Daheshville Forums  

Go Back   Daheshville Forums > Daheshville U.S.A. > Library > Separating Myth from Reality

Notices

Reply
 
Thread Tools Display Modes
  #1  
Old 07-05-2010, 01:01 PM
zionic zionic est déconnecté
Board of Directors Member
 
Join Date: Jan 2007
Posts: 330
Default Irenaeus:Jesus survived crucifixion...

...and lived to a ripe old age. At least that's how some of his claims, set forth in Against Heresies, is interpreted here:http://www.spinninglobe.net/abuseekhim.htm
__________________
________________________________________________
"Call me late, just don't call me late for dinner."-Checker Flag Bubba
Reply With Quote
  #2  
Old 07-06-2010, 11:15 AM
Loup Solitaire's Avatar
Loup Solitaire Loup Solitaire est déconnecté
Board of Directors Member
 
Join Date: Jan 2007
Location: Ellicott City, MD USA
Posts: 766
Default Do we underestimate the value of researching the Saints?

Quote:
Originally Posted by zionic View Post
...and lived to a ripe old age. At least that's how some of his claims, set forth in Against Heresies, is interpreted here:http://www.spinninglobe.net/abuseekhim.htm
This a very interesting analysis of the writings of St Irenaeus. I often look for inspirational and revealing writings on the Web and I don't think I've found much that would top this. Were you specifically searching for St Irenaeus? Although I believe I have on occasion stumbled upon references to St Irenaeus, I don't believe I have ever seen anything that would have led me to want to research his writings or a biography on him more than this.

I've very recently found myself deeply intrigued by St Paul. But I don't think I'm ready to discuss this in a public forum yet. Some really strange things have been happening.
Reply With Quote
  #3  
Old 07-06-2010, 03:58 PM
zionic zionic est déconnecté
Board of Directors Member
 
Join Date: Jan 2007
Posts: 330
Default

St.Paul is interesting, and I'm looking forward to hearing more about your exploration of St. Paul. It's been all the rage to paint him as some kind of heretic out of step with the historic Jewish faith. But for a couple of generation running the tide has been turning in a number of ways. The 'historic Jewish faith' we know today is rabbinic Judaism and Christianity is being found to outdate rabbinic Judaism by not just decades but by hundreds of years. In other words Christianity existed before Jesus in the 'churches of anticipation' that came into being as the priesthood that didn't submit to King Josiah's reforms fled into the wilderness and into what is now Saudi Arabia ahead of the Assyrian and then the Babylonian invasions and exiles.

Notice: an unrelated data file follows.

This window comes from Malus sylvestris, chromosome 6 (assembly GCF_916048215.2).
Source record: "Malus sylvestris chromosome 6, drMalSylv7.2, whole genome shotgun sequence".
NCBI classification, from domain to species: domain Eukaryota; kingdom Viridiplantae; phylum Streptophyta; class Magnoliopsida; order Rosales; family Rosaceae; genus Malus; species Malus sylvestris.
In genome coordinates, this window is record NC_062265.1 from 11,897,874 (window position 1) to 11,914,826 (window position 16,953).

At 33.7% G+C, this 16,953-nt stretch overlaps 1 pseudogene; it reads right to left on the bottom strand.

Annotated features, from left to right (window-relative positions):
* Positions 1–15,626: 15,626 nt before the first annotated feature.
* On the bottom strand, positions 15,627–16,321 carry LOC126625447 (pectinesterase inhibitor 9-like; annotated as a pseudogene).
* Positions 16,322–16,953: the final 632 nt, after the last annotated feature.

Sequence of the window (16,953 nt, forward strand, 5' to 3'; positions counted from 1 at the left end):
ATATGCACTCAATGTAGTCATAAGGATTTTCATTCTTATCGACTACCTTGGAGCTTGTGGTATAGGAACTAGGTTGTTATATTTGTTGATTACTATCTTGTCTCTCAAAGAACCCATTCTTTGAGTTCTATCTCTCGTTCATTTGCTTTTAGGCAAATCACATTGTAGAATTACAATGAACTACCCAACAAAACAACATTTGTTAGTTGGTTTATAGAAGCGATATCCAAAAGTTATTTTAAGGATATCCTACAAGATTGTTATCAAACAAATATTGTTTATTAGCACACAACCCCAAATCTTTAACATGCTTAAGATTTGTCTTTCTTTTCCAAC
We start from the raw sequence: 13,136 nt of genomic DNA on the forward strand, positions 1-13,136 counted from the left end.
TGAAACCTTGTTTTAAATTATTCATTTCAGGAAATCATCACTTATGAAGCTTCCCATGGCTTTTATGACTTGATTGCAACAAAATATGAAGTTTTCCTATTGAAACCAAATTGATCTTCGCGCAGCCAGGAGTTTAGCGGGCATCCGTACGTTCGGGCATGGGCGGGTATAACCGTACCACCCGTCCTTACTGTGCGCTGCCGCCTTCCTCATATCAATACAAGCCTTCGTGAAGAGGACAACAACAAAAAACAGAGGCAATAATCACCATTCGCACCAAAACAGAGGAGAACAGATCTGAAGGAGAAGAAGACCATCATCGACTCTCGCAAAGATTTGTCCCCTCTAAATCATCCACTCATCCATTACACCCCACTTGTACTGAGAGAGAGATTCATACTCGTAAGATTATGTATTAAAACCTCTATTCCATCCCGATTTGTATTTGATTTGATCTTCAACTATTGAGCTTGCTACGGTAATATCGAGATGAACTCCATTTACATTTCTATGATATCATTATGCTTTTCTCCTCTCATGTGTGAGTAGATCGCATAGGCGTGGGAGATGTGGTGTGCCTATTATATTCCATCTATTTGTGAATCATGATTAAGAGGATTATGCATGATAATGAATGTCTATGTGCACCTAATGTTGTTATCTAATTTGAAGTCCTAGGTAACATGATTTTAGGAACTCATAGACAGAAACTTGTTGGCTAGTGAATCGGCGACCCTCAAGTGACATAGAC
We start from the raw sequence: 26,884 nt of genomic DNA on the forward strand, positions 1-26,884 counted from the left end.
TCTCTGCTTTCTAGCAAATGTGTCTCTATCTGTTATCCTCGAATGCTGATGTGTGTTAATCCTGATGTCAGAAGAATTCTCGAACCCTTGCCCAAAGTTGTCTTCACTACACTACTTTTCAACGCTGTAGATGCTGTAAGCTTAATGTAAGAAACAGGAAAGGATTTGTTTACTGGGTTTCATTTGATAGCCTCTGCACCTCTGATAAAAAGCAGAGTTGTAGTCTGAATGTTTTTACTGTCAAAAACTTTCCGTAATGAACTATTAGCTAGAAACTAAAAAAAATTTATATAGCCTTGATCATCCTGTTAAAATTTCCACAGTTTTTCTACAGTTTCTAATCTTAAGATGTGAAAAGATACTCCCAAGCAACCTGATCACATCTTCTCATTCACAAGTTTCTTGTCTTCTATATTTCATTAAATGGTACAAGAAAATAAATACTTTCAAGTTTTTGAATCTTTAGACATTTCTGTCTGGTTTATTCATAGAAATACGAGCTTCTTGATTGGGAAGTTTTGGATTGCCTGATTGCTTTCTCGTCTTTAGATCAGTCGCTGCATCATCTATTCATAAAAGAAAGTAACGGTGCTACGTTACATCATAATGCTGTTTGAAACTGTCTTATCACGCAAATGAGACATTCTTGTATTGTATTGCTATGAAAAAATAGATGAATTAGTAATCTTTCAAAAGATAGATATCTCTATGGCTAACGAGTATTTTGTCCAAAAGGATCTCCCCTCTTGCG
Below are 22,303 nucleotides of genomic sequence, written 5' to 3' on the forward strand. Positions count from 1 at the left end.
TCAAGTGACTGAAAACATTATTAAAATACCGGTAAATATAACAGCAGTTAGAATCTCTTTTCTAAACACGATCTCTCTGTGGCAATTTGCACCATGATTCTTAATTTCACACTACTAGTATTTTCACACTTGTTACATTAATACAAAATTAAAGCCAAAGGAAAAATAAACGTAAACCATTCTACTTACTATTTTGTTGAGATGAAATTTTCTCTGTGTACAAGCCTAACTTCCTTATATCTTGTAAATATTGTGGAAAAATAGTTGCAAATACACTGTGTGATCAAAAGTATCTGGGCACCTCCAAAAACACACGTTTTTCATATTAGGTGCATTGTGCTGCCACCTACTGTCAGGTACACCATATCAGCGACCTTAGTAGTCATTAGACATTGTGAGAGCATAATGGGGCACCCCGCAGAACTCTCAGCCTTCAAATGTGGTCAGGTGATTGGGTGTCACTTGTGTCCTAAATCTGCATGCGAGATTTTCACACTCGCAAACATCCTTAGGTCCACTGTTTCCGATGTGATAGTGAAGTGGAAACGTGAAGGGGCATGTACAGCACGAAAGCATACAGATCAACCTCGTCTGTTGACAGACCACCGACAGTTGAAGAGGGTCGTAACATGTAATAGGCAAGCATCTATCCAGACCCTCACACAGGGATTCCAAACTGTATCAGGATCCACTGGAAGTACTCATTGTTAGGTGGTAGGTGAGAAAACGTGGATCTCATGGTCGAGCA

It is also thought that many descendants of these priests were among the first to respond to Muhammad's witness and accept him as a prophet.
__________________
________________________________________________
"Call me late, just don't call me late for dinner."-Checker Flag Bubba
Reply With Quote
  #4  
Old 07-08-2010, 03:10 PM
Loup Solitaire's Avatar
Loup Solitaire Loup Solitaire est déconnecté
Board of Directors Member
 
Join Date: Jan 2007
Location: Ellicott City, MD USA
Posts: 766
Default

Quote:
Originally Posted by zionic View Post
St.Paul is interesting, and I'm looking forward to hearing more about your exploration of St. Paul.
I only recently took an interest in St Paul. I had originally attended mass at a church close to home. The church building was nice, the seats were comfortable, the parish was well funded, the congregation was large, a school was co-located with the church, and the people were pretty decent. In fact, after we had decided to attend, following a relocation, we discovered we knew quite a few people who attended. But somehow, there was something missing. My wife and I had a lot of difficulty in getting there. Who knows why this was. We simply stopped going. I think maybe I stopped because the church was too impersonal.